“Rabbi Yehuda, Rabbi Yossi and Rabbi Shimon [bar Yochai] were sitting and Yehuda ben Gerim was with them. Rabbi Yehuda began by saying, ‘How nice are the actions of this nation [the Romans]. They established markets, bridges and bathhouses.’ Rabbi Yossi said nothing. Rabbi Shimon bar Yochai replied, ‘Everything they built they did for themselves…’ Yehuda ben Gerim went and repeated their words which became heard by the rulers. They said, ‘Yehuda who praised should be elevated. Yossi who remained silent should be exiled to Tzippori. And Shimon who criticized should be killed.’”

We all know the continuation of the story, how Rabbi Shimon and his son went and hid in a cave for 13 years. And when they came out Rabbi Shimon saw Yehuda ben Gerim and killed him with his stare.

(Ironically, in Moed Katan 9a-b Rabbi Shimon praised Yehuda ben Gerim as a great man and sent his son to receive a blessing from him.)

Rabbi Yehuda was right that the Romans improved the lifestyle in Judea and made all sorts of improvements, allowing better travel, communications and a host of other things. Yet Rabbi Shimon was also right that ultimately the Romans were acting in their own self-interest.

In a surprise connection to this week’s Torah reading, the same piece of Talmud in Shabbat says that Jacob acted in almost the same way as the Romans did. After facing down his brother Esau, Jacob comes to Israel and encamps near the city of Shechem.

“Jacob came whole to the city of Shechem in the land of Canaan when he came from Padan Aram, and he encamped within sight of the city,” (Genesis 33:18).

“Rav said, ‘He created money for them.’ Shmuel said, ‘He established markets for them.’ Rabbi Yochanan said, ‘He established bathhouses for them.’”

The Talmud praises Jacob for the same activities that Rabbi Yehuda praised the Romans for, and for which Rabbi Shimon criticized them. Is it possible that, just as the Romans would do later, Jacob wanted to take over Shechem through improving their lives? Of course the plan was foiled by the actions of Hamor (Shechem’s son) and Shimon and Levi (Jacob’s sons) that followed. But perhaps the original plan was to defeat the city through innovations.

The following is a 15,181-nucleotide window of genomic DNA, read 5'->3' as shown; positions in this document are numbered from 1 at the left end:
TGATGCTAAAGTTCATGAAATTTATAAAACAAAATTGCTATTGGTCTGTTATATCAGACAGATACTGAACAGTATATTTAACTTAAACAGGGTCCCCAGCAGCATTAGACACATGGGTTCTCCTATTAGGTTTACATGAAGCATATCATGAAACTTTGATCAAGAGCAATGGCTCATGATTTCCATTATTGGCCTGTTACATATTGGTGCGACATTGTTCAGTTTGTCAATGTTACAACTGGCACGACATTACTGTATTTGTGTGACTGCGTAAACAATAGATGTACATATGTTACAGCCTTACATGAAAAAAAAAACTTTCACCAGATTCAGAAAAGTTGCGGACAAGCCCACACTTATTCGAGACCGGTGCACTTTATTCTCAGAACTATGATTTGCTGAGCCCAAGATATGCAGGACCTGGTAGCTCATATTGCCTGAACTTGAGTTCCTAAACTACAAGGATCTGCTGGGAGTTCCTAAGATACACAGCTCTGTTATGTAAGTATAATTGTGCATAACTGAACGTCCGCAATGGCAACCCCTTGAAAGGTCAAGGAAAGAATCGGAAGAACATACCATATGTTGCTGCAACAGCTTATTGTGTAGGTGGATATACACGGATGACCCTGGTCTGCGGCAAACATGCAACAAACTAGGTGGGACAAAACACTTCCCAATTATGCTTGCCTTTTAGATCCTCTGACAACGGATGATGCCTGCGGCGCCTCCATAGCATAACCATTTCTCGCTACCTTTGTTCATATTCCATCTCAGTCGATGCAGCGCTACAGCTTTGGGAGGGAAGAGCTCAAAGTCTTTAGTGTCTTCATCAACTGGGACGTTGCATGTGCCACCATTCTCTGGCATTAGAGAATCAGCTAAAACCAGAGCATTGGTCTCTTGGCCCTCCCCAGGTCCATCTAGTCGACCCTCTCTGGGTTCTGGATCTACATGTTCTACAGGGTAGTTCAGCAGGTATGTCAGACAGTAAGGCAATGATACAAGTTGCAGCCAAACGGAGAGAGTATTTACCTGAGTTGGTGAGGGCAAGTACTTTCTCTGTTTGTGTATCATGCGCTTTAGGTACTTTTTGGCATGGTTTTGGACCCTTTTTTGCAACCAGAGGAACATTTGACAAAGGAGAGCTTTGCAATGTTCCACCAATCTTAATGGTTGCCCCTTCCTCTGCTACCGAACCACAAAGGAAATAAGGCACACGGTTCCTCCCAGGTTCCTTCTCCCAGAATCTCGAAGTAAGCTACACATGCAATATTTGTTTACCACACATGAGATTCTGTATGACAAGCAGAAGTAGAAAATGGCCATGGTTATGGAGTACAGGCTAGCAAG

The late Neil Postman wrote (in a pre-internet age) that the dystopian future described by George Orwell in 1984 may not be what lies in store for us. As technology and entertainment gradually takes over, we may end up in the future described by Aldous Huxley in “Brave New World.” In“Amusing Ourselves to Death,” Postman writes:

“In Huxley’s vision, no Big Brother is required to deprive people of their autonomy, maturity and history. As he saw it, people will come to love their oppression, to adore the technologies that undo their capacities to think. What Orwell feared were those who would ban books. What Huxley feared was that there would be no reason to ban a book, for there would be no one who wanted to read one. Orwell feared those who would deprive us of information. Huxley feared those who would give us so much that we would be reduced to passivity and egoism. Orwell feared that the truth would be concealed from us. Huxley feared the truth would be drowned in a sea of irrelevance.”

The modern information technology enslaving us is a mirror of the tools used by the Romans, and perhaps Jacob, to take over the world. And Postman’s warning is even more stark today in our Age of Social Media.